Features Briefs

June 26, 2014 

Red, White and Walter at WAMA

Celebrate independence with the Walter Anderson Museum of Art at Red, White, and Walter, from 6 to 9 p.m. July 2.

The event features a cookout with craft beer tastings provided by Crooked Letter Brewing Co. paired with cigars provided by El Puros Perfecto. Live music will be by local band Crazy Uncle. Guests must be 21 or older to attend.

Admission is $25 for nonmembers, $15 for members and free to new members.

Details: Contact Corey Christy at development@walterandersonmuseum.org.

-- Sun Herald

DR. OZ

Know 'Clean 15' fruits and veggies

When the Wicked Queen offered Snow White a poisoned apple, she had no idea it was the fruit most frequently contaminated by pesticide. That's what the Environmental Working Group's 2014 examination of pesticide in fruits and veggies revealed: 99 percent of apples had residue from at least one pesticide. And some other fruits (less frequently) registered residue from 13 or more.

Pesticides from produce plus garden and household products are linked to cancers, decreased cognitive function, ADHD and behavioral problems in children. But you can reduce exposure for your kids and yourself.

The EWG's list of the "Clean 15" highlights produce with the least pesticide residue.

The fruits include: cantaloupe, grapefruit, kiwi, mangoes, papayas and pineapple. They offer fiber, potassium, vitamin C and folate. Plus, mangoes and papayas may help control blood sugar.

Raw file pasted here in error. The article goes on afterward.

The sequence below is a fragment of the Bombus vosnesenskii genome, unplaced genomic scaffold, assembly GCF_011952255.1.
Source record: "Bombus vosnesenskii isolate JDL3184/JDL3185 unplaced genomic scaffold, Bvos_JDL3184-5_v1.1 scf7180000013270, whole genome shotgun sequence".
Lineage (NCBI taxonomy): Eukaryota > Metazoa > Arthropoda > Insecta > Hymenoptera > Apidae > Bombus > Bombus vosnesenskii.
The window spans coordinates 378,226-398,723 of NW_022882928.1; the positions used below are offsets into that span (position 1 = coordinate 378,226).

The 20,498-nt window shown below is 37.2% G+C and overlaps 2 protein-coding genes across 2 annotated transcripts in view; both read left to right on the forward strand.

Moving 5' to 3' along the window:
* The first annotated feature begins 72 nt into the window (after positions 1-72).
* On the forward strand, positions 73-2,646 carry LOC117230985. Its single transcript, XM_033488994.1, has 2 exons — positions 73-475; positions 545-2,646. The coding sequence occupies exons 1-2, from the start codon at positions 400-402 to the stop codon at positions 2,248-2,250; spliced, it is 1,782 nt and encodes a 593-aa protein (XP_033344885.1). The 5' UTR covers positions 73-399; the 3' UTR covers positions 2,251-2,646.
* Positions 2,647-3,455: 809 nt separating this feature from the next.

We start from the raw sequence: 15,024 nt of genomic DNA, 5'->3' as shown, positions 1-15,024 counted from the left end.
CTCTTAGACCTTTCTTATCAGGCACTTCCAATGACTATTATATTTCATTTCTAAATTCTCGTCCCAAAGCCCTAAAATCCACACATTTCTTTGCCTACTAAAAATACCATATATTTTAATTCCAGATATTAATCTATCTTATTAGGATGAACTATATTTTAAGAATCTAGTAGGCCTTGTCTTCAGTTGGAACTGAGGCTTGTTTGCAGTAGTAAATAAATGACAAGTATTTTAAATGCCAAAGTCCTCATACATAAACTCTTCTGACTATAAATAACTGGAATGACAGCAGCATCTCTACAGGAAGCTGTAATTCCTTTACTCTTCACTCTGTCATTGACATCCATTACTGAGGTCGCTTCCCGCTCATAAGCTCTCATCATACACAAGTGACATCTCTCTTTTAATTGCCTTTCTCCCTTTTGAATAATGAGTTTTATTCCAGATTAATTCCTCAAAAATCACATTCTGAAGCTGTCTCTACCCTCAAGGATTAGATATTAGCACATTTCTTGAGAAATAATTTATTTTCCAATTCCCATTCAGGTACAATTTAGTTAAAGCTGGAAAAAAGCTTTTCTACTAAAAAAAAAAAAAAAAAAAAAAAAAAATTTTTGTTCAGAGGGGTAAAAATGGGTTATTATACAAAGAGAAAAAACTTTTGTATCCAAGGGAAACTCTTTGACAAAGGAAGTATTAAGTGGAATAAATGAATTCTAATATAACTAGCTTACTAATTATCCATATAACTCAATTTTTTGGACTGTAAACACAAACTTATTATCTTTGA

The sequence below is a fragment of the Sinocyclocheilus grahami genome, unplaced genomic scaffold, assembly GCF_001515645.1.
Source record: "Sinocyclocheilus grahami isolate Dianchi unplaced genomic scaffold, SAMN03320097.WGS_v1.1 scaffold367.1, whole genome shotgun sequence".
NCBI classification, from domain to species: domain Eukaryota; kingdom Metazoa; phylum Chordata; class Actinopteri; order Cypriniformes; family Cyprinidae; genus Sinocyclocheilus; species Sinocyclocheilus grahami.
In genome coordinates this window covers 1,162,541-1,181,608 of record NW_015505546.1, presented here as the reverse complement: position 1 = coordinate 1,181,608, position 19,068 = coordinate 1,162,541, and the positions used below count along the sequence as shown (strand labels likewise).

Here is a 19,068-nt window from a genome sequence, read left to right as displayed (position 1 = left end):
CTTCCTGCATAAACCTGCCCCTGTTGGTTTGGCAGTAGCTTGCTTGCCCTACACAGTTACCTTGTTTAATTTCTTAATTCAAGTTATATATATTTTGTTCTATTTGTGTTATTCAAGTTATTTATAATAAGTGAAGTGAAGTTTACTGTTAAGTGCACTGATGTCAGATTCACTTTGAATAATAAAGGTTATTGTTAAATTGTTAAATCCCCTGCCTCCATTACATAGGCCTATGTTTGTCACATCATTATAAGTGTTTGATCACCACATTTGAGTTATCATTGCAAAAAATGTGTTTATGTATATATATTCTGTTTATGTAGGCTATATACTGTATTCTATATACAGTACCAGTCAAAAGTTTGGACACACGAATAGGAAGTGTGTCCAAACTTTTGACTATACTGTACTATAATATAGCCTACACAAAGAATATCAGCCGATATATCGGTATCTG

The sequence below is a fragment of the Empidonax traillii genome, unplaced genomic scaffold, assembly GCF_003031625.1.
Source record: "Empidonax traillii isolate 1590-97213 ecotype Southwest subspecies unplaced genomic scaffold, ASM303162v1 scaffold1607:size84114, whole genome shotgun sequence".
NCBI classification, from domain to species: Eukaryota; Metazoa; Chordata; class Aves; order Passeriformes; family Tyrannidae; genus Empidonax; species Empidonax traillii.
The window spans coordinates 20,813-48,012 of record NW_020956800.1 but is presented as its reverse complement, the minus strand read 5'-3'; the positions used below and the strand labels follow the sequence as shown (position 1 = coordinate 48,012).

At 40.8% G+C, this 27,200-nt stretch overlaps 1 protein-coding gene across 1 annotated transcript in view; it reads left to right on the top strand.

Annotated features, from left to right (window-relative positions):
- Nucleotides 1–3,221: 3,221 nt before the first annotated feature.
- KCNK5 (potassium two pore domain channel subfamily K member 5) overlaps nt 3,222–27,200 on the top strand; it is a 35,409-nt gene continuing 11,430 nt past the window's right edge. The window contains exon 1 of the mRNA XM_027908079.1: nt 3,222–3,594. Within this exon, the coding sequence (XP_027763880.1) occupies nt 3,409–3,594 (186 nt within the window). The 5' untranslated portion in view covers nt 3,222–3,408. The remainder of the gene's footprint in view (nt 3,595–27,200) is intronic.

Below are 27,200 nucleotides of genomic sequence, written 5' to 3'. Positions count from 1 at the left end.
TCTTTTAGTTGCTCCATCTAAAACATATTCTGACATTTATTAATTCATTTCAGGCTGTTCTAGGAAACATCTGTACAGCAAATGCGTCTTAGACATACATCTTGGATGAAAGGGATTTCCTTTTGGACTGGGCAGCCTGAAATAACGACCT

The veggies include: asparagus, avocados, cabbage, cauliflower, eggplant, corn, frozen sweet peas, onions and sweet potatoes. Asparagus delivers vitamin B-6, calcium, zinc and magnesium; avocados help stabilize blood sugar; cabbage and cauliflower (cruciferous vegetables, like broccoli) protect the heart, brain and digestive system; eggplant, including the skin, offers anti-inflammatory powers; corn is fiber-rich and packs folate, thiamin and phosphorus; peas dish up vitamins A, B-1, B-6, C and K; and sweet potatoes have 400 percent of your daily dose of vitamin A.

You can go organic for all produce, but it's not necessary. The benefits of nine servings of fruits and veggies daily far outweigh the risks of eating non-organic produce. And remember: Wash your produce well, including whatever you peel.

-- Dr. Michael Roizen and Dr. Mehmet Oz

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